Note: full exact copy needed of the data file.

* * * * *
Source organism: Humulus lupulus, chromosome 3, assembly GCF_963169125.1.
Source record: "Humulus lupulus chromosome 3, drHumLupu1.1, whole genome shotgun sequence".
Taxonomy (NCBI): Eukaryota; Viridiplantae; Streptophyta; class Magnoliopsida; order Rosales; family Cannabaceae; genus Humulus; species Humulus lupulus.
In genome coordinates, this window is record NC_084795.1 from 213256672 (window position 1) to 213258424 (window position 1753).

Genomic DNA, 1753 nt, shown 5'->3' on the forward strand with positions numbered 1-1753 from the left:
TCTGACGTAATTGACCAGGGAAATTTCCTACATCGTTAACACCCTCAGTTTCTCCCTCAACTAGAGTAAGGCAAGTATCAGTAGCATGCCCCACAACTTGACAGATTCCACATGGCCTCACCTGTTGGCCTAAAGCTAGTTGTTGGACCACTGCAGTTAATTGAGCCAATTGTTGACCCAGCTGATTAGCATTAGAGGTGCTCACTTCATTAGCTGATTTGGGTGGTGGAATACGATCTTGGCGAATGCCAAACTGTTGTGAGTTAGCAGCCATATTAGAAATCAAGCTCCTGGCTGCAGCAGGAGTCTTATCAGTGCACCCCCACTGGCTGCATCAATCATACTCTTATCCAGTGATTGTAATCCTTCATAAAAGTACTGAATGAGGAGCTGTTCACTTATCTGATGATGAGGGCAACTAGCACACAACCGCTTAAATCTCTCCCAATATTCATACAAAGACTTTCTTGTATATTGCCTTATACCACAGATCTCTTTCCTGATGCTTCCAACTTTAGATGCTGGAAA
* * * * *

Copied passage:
Source organism: Humulus lupulus, chromosome 3, assembly GCF_963169125.1.
Source record: "Humulus lupulus chromosome 3, drHumLupu1.1, whole genome shotgun sequence".
Taxonomy (NCBI): Eukaryota; Viridiplantae; Streptophyta; class Magnoliopsida; order Rosales; family Cannabaceae; genus Humulus; species Humulus lupulus.
In genome coordinates, this window is record NC_084795.1 from 213256672 (window position 1) to 213258424 (window position 1753).

Genomic DNA, 1753 nt, shown 5'->3' on the forward strand with positions numbered 1-1753 from the left:
TCTGACGTAATTGACCAGGGAAATTTCCTACATCGTTAACACCCTCAGTTTCTCCCTCAACTAGAGTAAGGCAAGTATCAGTAGCATGCCCCACAACTTGACAGATTCCACATGGCCTCACCTGTTGGCCTAAAGCTAGTTGTTGGACCACTGCAGTTAATTGAGCCAATTGTTGACCCAGCTGATTAGCATTAGAGGTGCTCACTTCATTAGCTGATTTGGGTGGTGGAATACGATCTTGGCGAATGCCAAACTGTTGTGAGTTAGCAGCCATATTAGAAATCAAGCTCCTGGCTGCAGCAGGAGTCTTATCAGTGCACCCCCACTGGCTGCATCAATCATACTCTTATCCAGTGATTGTAATCCTTCATAAAAGTACTGAATGAGGAGCTGTTCACTTATCTGATGATGAGGGCAACTAGCACACAACCGCTTAAATCTCTCCCAATATTCATACAAAGACTTTCTTGTATATTGCCTTATACCACAGATCTCTTTCCTGATGCTTCCAACTTTAGATGCTGGAAA